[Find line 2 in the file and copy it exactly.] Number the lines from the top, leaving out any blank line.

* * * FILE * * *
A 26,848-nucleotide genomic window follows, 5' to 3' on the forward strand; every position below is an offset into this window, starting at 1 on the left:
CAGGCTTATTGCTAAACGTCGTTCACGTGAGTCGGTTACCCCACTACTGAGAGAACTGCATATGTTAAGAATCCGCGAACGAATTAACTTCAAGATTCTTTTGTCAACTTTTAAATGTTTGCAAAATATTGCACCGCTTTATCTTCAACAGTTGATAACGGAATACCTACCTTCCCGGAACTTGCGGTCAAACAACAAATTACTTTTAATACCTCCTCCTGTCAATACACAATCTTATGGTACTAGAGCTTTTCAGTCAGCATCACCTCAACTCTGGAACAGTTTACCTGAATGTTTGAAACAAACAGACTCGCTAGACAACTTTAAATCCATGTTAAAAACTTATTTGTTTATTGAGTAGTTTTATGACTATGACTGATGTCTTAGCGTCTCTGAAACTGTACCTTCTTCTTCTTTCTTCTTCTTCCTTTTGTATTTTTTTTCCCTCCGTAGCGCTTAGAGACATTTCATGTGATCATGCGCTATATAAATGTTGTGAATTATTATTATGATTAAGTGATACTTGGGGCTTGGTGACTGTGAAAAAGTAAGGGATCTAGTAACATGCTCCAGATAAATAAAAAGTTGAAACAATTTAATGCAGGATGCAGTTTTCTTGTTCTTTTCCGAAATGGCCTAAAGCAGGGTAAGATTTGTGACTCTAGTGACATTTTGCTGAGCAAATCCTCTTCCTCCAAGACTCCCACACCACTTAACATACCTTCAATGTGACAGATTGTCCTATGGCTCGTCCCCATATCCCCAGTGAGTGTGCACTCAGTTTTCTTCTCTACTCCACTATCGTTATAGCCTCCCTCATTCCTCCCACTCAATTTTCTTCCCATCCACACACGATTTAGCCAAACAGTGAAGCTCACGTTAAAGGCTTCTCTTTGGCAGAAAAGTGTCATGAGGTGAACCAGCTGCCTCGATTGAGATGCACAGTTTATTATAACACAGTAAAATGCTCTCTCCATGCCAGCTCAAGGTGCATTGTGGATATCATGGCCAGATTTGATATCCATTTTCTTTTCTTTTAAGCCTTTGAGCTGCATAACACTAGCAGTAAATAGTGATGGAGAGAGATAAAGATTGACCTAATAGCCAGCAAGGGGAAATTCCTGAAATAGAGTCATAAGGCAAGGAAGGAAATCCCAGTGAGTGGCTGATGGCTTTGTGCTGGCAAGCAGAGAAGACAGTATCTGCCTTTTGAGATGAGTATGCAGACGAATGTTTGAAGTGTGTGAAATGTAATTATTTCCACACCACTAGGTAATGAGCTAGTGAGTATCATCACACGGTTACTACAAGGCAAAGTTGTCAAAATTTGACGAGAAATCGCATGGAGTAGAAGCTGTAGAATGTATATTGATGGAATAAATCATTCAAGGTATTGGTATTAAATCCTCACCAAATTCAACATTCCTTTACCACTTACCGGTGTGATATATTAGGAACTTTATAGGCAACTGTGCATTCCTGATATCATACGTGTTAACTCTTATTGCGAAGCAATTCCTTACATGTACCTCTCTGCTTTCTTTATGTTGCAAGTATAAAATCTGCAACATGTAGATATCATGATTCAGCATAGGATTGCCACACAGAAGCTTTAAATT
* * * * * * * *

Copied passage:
CAGGCTTATTGCTAAACGTCGTTCACGTGAGTCGGTTACCCCACTACTGAGAGAACTGCATATGTTAAGAATCCGCGAACGAATTAACTTCAAGATTCTTTTGTCAACTTTTAAATGTTTGCAAAATATTGCACCGCTTTATCTTCAACAGTTGATAACGGAATACCTACCTTCCCGGAACTTGCGGTCAAACAACAAATTACTTTTAATACCTCCTCCTGTCAATACACAATCTTATGGTACTAGAGCTTTTCAGTCAGCATCACCTCAACTCTGGAACAGTTTACCTGAATGTTTGAAACAAACAGACTCGCTAGACAACTTTAAATCCATGTTAAAAACTTATTTGTTTATTGAGTAGTTTTATGACTATGACTGATGTCTTAGCGTCTCTGAAACTGTACCTTCTTCTTCTTTCTTCTTCTTCCTTTTGTATTTTTTTTCCCTCCGTAGCGCTTAGAGACATTTCATGTGATCATGCGCTATATAAATGTTGTGAATTATTATTATGATTAAGTGATACTTGGGGCTTGGTGACTGTGAAAAAGTAAGGGATCTAGTAACATGCTCCAGATAAATAAAAAGTTGAAACAATTTAATGCAGGATGCAGTTTTCTTGTTCTTTTCCGAAATGGCCTAAAGCAGGGTAAGATTTGTGACTCTAGTGACATTTTGCTGAGCAAATCCTCTTCCTCCAAGACTCCCACACCACTTAACATACCTTCAATGTGACAGATTGTCCTATGGCTCGTCCCCATATCCCCAGTGAGTGTGCACTCAGTTTTCTTCTCTACTCCACTATCGTTATAGCCTCCCTCATTCCTCCCACTCAATTTTCTTCCCATCCACACACGATTTAGCCAAACAGTGAAGCTCACGTTAAAGGCTTCTCTTTGGCAGAAAAGTGTCATGAGGTGAACCAGCTGCCTCGATTGAGATGCACAGTTTATTATAACACAGTAAAATGCTCTCTCCATGCCAGCTCAAGGTGCATTGTGGATATCATGGCCAGATTTGATATCCATTTTCTTTTCTTTTAAGCCTTTGAGCTGCATAACACTAGCAGTAAATAGTGATGGAGAGAGATAAAGATTGACCTAATAGCCAGCAAGGGGAAATTCCTGAAATAGAGTCATAAGGCAAGGAAGGAAATCCCAGTGAGTGGCTGATGGCTTTGTGCTGGCAAGCAGAGAAGACAGTATCTGCCTTTTGAGATGAGTATGCAGACGAATGTTTGAAGTGTGTGAAATGTAATTATTTCCACACCACTAGGTAATGAGCTAGTGAGTATCATCACACGGTTACTACAAGGCAAAGTTGTCAAAATTTGACGAGAAATCGCATGGAGTAGAAGCTGTAGAATGTATATTGATGGAATAAATCATTCAAGGTATTGGTATTAAATCCTCACCAAATTCAACATTCCTTTACCACTTACCGGTGTGATATATTAGGAACTTTATAGGCAACTGTGCATTCCTGATATCATACGTGTTAACTCTTATTGCGAAGCAATTCCTTACATGTACCTCTCTGCTTTCTTTATGTTGCAAGTATAAAATCTGCAACATGTAGATATCATGATTCAGCATAGGATTGCCACACAGAAGCTTTAAATT